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New Contributor
bogfrog
Posts: 70
Registered: ‎01-14-2009

Advice: To opt out or not?

[ Edited ]

Hello,

 

So I just got a notice from Citi that says they are changing their policy.  If I don't opt out of the change my standard APR will go from 18.99 to 29.99%!!!!

 

I have $7500 on the standard APR, and $7300 on a permanent 3.99%.  So my  effective rate currently is 11.58%, while this insane increase would make it 17.15%.

 

Now, since the $7300 on the 3.99% will be paid down first, I estimate that I won't get to the standard APR balance for about a year.  This means that this APR increase would cost me at least $800.

 

I have a total of $60k debt on all CCs.  My total effective APR = 11.63% combining over all my credit cards.  With this increase, my total effective APR on the $60k would become 12.88%.  So for the overal big picture, it's not a HUGE total effective APR increase, but it's still $800 down the drain.

 

I finally got out of school, and currently make $75k/year so I am paying down my CC's very aggresively (at least $2000 per month, $3000 when I can).  I wanted to buy a car next summer, so I'm a little worried about how much closing this account (opting out) would effect my FICO score.  (Currently at 668 EQ/673 EX/656 TU)

 

If I do opt out, I think my total debt owed on revolving credit lines will become more than the actual available credit I have.  How much would that hurt my score?


Should I opt out or not?


Thanks!

 

 

UPDATE:

Actually one thing in my original post is wrong.  It would probably not take me 1 year to get to the 7500 on the standard APR.  I didn't take into account the fact that this would become my high priority card (since it would have the highest effective APR), and I would pay it off more aggresively than I do now.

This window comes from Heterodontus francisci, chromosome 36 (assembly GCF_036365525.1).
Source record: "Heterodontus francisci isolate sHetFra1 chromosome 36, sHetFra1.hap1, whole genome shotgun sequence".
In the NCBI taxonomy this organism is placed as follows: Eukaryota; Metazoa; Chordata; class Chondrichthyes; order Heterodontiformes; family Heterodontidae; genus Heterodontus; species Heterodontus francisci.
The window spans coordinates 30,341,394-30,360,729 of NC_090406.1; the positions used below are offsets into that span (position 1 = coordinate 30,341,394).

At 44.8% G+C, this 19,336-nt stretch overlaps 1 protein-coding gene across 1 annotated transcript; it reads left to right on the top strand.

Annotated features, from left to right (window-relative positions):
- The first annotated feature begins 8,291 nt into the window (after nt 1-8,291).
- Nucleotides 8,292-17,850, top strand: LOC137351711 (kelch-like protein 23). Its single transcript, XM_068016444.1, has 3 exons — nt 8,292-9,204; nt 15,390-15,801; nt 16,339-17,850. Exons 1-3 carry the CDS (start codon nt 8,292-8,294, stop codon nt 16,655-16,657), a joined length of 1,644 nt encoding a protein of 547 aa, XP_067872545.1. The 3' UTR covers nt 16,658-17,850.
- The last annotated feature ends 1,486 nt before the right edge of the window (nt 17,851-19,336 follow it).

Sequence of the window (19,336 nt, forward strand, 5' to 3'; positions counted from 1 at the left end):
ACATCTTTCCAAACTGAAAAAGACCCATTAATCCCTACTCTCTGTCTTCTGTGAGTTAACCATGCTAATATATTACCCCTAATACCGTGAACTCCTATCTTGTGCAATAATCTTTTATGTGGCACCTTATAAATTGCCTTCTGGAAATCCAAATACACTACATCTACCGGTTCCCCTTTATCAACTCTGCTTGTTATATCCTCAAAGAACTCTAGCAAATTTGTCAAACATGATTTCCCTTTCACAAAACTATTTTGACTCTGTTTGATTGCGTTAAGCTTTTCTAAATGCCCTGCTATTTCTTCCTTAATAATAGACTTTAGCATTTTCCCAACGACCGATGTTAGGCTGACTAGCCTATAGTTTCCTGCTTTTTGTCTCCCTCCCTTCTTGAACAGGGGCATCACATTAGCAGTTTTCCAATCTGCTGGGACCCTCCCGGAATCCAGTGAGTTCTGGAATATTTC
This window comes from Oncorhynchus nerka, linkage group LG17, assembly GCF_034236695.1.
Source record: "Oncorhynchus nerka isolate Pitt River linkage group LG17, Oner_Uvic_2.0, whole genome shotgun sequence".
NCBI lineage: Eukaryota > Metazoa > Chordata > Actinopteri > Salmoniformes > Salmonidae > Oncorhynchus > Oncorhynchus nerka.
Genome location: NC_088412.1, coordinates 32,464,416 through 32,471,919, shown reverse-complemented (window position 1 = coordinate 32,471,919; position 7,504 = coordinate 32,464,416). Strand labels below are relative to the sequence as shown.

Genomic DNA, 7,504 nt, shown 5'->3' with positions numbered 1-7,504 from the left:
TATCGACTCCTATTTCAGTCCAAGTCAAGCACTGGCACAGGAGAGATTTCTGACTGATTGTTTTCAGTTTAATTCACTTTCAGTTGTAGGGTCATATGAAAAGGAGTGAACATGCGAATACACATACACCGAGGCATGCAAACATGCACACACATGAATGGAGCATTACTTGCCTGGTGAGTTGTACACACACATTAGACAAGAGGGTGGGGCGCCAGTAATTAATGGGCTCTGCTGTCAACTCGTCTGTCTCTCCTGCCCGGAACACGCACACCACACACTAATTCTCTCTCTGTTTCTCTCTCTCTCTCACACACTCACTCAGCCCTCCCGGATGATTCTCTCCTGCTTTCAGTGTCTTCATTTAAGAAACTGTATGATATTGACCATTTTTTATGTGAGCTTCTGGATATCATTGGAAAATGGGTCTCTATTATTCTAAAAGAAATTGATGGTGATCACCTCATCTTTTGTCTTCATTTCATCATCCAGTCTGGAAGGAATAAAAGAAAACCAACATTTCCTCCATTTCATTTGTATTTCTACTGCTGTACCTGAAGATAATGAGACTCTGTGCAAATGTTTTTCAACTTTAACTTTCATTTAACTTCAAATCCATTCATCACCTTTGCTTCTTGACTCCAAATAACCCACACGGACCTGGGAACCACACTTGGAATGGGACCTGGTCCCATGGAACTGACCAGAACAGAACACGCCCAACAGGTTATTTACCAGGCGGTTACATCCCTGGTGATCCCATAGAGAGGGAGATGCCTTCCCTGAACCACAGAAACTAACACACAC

Message Edited by bogfrog on 07-18-2009 04:55 PM
Established Member
Posts: 122
Registered: ‎04-27-2007

Re: Advice: To opt out or not?

I just signed onto this forum again as today I got my letter from Citi stating exactly what yours did as per your message on this board.  I have until Aug. to figure out if I want to keep my card with an outrageous percentage rate, or keep low rate and cancel card at same time.  Unreal!!  I have never been late and we have a great credit score.  This is a card we  use a lot and it does have the highest balance, but when it's almost 30%, there is no way I will want to have them steal more money from us. 

 

What did you do?  My husband thinks we should just cancel the card, even though it will hurt our credit, but at the same time, if we do cancel the card, what will keep them from raising the rate again in two months??? 

 

Would love to hear what you did.  Thanks.

New Contributor
bogfrog
Posts: 70
Registered: ‎01-14-2009

Re: Advice: To opt out or not?

I didn't do anything yet, that's why I just posted this message. :smileyhappy:  Still waiting to hear some input from the people here.

 

I have also never missed a payment in 10 years of having the card.  29.99% is simply outrageous.

 

If I do decide to opt out, I will first ask them if they can "cut me a deal" and argue with them a bit.  Whatever you do, don't just blindly accept it as an opt-out vs. 29.99% cut and dry choice.  Definitely argue with them first and try to get a better deal!

Established Member
Posts: 122
Registered: ‎04-27-2007

Re: Advice: To opt out or not?

Oh sorry, I thought you posted it awhile ago.  Did not check date...yes, when I called today and spoke to someone, she said all cc  companies are doing this now, not just them.  It's funny, as we just received an offer from Chase today to pay off other cards for a fixed 4.99.  I have not read the terms, but it's unreal how these companies suck you in and spit you out.  I asked for a lower rate, but no go.  Usually I can negotiate, but not any longer.  I will think about it and stew some, and then decide what to do.  That rate is simply stealing from good payers and it's all of the people who have lost their jobs, etc., that have hurt the companies.  I don't blame them though.  I still blame the banks.  Ok, well I'll see what other people think too.  Take care...good luck! 
Regular Contributor
GomerPyle
Posts: 114
Registered: ‎03-17-2009

Re: Advice: To opt out or not?